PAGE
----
As i noted in my last post’s update, i have decided to implement ASYNC Linq as an open source project, and today i reached the “feature complete” milestone.

All LINQ operators are supported, except “ToLookup” which I never used myself in traditional LINQ and consider a low priority. All operators are implemented asynchronously, and as with traditional LINQ evaluated lazily whenever possible.

The next steps for my library are to increase test coverage and implement a slew of performance optimizations, because currently performance is quite bad, as I did not want to do a lot of optimizations when I was still working on the implementation.

So let’s get back to my first post and continue on how to create async enumerables. I have implemented three ways to go about this actually, all suited to particular use cases.

If you think about it a classic IEnumerable where its element is a Task actually represents an async sequence, except that the wait has to be performed on the retrieved current value instead of the actual movement operation.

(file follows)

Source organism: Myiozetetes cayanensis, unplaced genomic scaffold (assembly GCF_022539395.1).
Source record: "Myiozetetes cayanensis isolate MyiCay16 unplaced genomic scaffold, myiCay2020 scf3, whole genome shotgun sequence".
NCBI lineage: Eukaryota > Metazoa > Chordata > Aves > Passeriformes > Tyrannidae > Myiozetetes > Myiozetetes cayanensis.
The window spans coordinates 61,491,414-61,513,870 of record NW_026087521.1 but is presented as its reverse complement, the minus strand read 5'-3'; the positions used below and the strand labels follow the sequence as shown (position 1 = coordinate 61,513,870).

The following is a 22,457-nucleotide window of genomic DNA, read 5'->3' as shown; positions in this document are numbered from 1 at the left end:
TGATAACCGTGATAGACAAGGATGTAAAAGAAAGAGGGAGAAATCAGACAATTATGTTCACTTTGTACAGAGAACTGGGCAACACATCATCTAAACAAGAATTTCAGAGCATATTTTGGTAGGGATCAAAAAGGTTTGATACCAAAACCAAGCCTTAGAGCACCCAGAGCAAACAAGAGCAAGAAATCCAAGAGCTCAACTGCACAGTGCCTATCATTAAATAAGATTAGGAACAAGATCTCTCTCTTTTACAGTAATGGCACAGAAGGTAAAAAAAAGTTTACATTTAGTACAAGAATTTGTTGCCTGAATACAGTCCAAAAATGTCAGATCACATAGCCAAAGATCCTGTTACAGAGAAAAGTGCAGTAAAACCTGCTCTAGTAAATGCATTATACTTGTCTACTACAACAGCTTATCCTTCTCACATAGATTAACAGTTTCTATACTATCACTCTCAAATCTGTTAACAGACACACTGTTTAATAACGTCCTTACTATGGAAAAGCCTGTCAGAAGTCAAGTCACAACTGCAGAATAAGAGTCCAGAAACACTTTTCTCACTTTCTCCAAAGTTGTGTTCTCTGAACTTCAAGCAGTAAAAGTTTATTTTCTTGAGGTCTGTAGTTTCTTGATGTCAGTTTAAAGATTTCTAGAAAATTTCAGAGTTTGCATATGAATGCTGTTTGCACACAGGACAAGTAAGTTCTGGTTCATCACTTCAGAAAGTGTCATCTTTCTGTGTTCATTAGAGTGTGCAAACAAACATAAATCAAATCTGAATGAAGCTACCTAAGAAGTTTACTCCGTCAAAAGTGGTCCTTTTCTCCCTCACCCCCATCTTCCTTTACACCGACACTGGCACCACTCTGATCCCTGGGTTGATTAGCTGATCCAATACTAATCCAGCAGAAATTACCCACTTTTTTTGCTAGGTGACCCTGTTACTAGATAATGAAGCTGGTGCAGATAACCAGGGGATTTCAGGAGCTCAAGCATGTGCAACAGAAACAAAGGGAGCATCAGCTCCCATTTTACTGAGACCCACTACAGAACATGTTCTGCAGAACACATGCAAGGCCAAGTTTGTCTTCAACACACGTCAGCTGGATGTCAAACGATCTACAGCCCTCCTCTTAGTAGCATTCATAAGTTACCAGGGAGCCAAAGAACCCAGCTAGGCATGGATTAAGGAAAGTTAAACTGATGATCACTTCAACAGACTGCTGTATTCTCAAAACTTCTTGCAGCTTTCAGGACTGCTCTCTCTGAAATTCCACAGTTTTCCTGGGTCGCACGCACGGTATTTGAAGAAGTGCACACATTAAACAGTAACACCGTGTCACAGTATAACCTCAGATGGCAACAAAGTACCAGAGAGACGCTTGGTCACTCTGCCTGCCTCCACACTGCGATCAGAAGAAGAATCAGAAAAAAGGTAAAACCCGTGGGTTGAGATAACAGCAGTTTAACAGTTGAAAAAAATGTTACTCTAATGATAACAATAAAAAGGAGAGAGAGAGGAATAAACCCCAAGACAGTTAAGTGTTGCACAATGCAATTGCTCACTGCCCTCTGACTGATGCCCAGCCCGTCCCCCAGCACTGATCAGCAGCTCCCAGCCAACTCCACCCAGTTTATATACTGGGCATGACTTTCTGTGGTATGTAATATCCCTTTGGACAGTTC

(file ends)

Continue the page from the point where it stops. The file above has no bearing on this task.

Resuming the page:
So the first way to create an async enumerable is to implement/return such an IEnumerable> which is then converted by the library infrastructure into an IAsyncEnumerable. This makes your code quite easy to write as the example below shows:

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public static async Task<int> GetDataItem(int index)
{
    .... returns an int from somwhere asynchronously
}

public static IEnumerable<Task<int>> EnumerateData()
{
     yield return GetDataItem(1);
     yield return GetDataItem(2);
}

public static void Usage()
{
     IAsyncEnumerable<T> enumerable = EnumerateData().ToAsync();
}

A few points to note are that in the enumeration method you don’t await an async method instead you yield the task returned by it, ( in fact the compiler disallows awaits in yield based enumerator methods ) But the behaviour stays the same as one would expect, the first yield returns a task, which is awaited outside and only after that the method is re-entered and continues before the next yield statement ( in case there is a bit more code there ), so sequencing stays the same as with a regular async/await based method implementation.

However there are some limitations to this approach, namely it’s quite tricky to have async calls in such an enumerator implementation that you just want to await but not put their return value into the sequence you’re defining.

I will address these limitations with a different concept of defining an Async Sequence in my next post.